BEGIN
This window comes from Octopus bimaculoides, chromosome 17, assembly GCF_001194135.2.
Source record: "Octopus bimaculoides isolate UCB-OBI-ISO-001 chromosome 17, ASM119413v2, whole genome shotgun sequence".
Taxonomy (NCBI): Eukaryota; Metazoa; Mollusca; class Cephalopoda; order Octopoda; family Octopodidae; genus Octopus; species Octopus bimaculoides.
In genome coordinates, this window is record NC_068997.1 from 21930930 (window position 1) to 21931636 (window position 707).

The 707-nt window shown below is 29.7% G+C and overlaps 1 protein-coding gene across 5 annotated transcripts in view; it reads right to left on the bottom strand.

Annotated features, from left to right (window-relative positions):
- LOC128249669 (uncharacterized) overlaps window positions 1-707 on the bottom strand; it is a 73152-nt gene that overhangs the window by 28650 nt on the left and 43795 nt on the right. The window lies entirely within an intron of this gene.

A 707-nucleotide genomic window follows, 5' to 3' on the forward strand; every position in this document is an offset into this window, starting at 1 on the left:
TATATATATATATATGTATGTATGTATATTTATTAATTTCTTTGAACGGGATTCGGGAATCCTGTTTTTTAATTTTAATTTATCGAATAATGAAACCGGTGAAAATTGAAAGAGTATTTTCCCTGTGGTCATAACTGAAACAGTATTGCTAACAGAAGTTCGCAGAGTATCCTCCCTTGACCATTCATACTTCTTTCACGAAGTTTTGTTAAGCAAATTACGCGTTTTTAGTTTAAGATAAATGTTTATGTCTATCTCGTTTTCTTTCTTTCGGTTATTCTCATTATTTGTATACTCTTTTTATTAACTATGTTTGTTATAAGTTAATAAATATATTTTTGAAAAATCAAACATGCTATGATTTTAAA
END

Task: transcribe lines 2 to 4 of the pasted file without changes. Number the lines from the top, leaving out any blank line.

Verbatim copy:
Source record: "Octopus bimaculoides isolate UCB-OBI-ISO-001 chromosome 17, ASM119413v2, whole genome shotgun sequence".
Taxonomy (NCBI): Eukaryota; Metazoa; Mollusca; class Cephalopoda; order Octopoda; family Octopodidae; genus Octopus; species Octopus bimaculoides.
In genome coordinates, this window is record NC_068997.1 from 21930930 (window position 1) to 21931636 (window position 707).